The question that then arises is - what does one do for a livelihood in the present time that will be in accordance with the principles of dignity and sanctity of human life and the need to preserve and nurture the resources that are keeping us alive? At one level, it would appear that the question itself is foolish. All modern economic activity is aimed at self preservation and creating value for stakeholders. By this definition, nothing that one can do as a “job” or an “occupation” is in compliance with the larger ethics we have drawn into our discussion. This is something I struggled with and surrendered to for many years. It was only after a series of life changing developments that I was able to achieve some clarity.
The principles that I try to live by today are closely mirrored in communist literature and in the Buddhist scriptures. But I am neither a communist nor a Buddhist; if anything, I am a Buddha who is “comme une” (like one) with all that surrounds me, and my only mission is to exhort all whose paths cross mine to realize that truth. Back to the commercials.
The emergence of economic exchange and the concept of individual capital led to the legitimization of greed. From time immemorial, man has been aspiring to possess much more than he needs, from the lowly subjects to the kings of all things (Macedonia, Mysore, Monsanto, Microsoft, etc). Our planet is truly bountiful, yet more than 90% of her population lead lives of want, very basic stuff, food, shelter, water, health, education. The reason for this is that the “resources” have been cornered by the powerful, the able, and the clever. Perhaps rightly so, especially from an evolutionist perspective. The good news is that the laws of karma are universal and absolute, and it is only natural that if any of this were to the detriment of the larger welfare, the consequences will emerge. And the global unrest among common citizens is but an expression of that consequence.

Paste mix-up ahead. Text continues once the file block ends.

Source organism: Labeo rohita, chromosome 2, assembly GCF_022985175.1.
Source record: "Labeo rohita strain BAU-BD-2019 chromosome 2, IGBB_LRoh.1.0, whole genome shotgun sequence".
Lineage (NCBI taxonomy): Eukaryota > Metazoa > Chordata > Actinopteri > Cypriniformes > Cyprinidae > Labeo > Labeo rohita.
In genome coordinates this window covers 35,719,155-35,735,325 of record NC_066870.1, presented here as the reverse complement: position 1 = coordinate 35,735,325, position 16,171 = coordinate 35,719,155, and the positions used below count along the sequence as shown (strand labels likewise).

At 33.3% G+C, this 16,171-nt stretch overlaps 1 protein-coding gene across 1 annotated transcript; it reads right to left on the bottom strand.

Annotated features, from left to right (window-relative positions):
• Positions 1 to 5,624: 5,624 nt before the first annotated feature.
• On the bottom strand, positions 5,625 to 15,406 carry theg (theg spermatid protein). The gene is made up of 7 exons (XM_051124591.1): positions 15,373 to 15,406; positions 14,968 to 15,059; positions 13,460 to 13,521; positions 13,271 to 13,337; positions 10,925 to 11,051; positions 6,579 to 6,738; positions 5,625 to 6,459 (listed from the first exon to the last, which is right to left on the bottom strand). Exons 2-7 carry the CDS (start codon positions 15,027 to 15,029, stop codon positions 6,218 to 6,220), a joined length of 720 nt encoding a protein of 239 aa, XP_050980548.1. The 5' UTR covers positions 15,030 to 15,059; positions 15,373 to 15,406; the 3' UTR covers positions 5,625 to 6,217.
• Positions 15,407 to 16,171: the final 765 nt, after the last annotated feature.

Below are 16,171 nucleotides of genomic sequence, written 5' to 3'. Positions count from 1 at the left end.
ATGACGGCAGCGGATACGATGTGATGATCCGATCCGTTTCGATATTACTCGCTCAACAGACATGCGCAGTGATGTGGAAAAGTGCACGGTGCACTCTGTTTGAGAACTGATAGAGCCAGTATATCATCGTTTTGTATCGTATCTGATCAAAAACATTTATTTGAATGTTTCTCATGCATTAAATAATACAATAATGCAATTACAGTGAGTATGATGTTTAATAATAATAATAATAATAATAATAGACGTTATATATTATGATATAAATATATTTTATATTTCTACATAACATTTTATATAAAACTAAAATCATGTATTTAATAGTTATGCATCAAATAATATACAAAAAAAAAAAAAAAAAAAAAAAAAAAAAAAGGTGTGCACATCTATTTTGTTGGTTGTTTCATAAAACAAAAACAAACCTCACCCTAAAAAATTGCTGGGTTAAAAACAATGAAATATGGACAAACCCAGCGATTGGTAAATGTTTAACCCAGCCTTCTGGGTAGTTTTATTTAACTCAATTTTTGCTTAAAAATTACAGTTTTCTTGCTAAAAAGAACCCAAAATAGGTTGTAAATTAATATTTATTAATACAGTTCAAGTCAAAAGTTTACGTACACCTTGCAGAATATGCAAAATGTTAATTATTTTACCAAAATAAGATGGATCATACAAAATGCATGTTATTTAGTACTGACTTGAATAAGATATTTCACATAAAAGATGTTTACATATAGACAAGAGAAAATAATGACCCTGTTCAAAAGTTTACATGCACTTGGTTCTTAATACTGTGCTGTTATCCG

This rather “leftist” line of thinking is actually plain logic. If all of us chose to live based on our needs, it is but obvious that we could feed, clothe, shelter and offer health and education to every person on this planet. In the face of a globally failed socialism, is there evidence that this is workable and valid? The data on personal wealth of rich individuals that is the foundation of the occupy-like movements across the planet is proof enough. Defence budgets (that help nations keep what they believe is theirs) are another. The influence of large corporations on policy-making is another. I am listing these only for the benefit of the skeptical, and I look forward to your views and inputs that will support the validity of this ideology.
It is also true that if we assess our needs, we will find that we are able to get by on much less money than we believe we require. This opens up the possibility of making livelihood choices that are dictated by our humanism, our compassion and true need rather than the illusion of need that is thrust upon us by the advertising and marketing industry. If we assess our needs, we will feel less insecure about making changes in our livelihood activities. If we assess our needs, we will find it more satisfying to re-allocate the wealth we possess in activities that will bring good to a much larger number than we can imagine. If we assess our needs, our wants will reduce, and our fear of insecurity will leave us, and we will lead happier, fuller and more meaningful lives.
It is these thoughts that led me to take the decisions that have changed my life to a fuller, happier, more meaningful one. Yes, it takes some getting used to - to be able to say I will trust the universe to take care of me. Yes, we cannot do many of the things that our neighbors do,but our life is more joyous and stress-free than theirs. We spend our time encouraging others who are exploring similar lifestyles of service and community. We have replaced cynicism in our life with hope for the future. You may say that I am a dreamer, as John Lennon said. But I too hope someday you will join us and the world will live as one.